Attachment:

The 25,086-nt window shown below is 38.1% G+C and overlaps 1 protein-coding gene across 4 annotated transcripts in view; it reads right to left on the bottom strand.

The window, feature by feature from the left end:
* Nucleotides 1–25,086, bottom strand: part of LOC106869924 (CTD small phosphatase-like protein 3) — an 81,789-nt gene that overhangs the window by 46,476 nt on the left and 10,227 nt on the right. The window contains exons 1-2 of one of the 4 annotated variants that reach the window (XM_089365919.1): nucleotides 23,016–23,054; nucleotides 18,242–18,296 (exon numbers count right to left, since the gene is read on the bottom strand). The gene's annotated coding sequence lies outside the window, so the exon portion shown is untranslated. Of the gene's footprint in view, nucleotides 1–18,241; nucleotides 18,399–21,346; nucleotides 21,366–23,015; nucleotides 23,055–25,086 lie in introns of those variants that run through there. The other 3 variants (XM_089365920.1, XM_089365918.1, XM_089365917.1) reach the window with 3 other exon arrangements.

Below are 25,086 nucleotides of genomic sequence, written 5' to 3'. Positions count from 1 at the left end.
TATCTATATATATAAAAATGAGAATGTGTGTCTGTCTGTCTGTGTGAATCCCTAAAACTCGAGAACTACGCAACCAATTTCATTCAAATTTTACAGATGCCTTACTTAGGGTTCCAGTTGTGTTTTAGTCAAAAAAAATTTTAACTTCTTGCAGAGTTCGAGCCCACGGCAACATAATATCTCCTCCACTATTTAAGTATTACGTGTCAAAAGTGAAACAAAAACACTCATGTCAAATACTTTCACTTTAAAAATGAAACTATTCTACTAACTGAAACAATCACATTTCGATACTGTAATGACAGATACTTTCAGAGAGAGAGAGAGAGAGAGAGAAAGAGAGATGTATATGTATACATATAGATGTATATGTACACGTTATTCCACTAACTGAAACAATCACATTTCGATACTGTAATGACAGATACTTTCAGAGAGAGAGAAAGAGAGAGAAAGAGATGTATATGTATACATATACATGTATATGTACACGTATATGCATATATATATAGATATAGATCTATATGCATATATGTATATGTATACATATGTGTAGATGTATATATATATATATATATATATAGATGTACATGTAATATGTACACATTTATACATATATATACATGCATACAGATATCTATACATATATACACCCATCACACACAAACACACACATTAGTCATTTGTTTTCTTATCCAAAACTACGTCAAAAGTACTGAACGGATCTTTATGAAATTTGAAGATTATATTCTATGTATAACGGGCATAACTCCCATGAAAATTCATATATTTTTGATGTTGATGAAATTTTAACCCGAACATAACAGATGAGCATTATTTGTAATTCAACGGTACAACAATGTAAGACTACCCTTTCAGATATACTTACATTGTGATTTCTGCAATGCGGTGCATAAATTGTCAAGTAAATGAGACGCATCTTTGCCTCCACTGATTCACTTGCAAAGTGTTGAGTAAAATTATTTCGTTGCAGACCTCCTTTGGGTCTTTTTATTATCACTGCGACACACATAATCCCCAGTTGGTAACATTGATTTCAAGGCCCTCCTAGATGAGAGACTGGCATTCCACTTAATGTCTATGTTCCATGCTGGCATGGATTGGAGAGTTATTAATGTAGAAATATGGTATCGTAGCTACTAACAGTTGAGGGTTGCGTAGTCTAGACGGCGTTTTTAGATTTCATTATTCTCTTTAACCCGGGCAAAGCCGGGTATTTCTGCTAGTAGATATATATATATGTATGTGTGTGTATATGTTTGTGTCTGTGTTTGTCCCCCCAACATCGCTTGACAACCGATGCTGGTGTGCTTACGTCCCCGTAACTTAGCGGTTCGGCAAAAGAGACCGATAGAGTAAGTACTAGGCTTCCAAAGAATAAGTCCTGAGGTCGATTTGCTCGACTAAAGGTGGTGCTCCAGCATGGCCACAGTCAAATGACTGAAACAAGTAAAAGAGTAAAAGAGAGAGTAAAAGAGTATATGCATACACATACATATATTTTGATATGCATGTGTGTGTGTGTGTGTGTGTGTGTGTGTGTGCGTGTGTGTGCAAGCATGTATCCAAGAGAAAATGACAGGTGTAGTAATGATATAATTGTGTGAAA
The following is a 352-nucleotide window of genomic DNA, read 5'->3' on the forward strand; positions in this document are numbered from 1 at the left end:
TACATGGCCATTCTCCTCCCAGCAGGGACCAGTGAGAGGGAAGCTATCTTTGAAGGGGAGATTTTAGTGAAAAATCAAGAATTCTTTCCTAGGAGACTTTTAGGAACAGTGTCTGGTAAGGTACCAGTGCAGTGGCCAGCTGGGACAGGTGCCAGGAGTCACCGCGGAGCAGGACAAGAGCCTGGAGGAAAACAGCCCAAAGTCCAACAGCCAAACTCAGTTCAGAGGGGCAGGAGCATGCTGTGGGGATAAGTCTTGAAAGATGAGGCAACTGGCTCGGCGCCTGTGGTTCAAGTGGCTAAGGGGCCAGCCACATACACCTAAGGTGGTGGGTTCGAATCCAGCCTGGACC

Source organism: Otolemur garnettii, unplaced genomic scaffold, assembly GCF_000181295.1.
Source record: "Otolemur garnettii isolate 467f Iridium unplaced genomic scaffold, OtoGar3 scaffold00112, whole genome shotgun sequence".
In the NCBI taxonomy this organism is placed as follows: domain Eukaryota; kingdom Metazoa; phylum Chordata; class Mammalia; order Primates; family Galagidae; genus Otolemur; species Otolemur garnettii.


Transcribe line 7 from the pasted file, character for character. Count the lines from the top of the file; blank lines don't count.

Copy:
TACATGGCCATTCTCCTCCCAGCAGGGACCAGTGAGAGGGAAGCTATCTTTGAAGGGGAGATTTTAGTGAAAAATCAAGAATTCTTTCCTAGGAGACTTTTAGGAACAGTGTCTGGTAAGGTACCAGTGCAGTGGCCAGCTGGGACAGGTGCCAGGAGTCACCGCGGAGCAGGACAAGAGCCTGGAGGAAAACAGCCCAAAGTCCAACAGCCAAACTCAGTTCAGAGGGGCAGGAGCATGCTGTGGGGATAAGTCTTGAAAGATGAGGCAACTGGCTCGGCGCCTGTGGTTCAAGTGGCTAAGGGGCCAGCCACATACACCTAAGGTGGTGGGTTCGAATCCAGCCTGGACC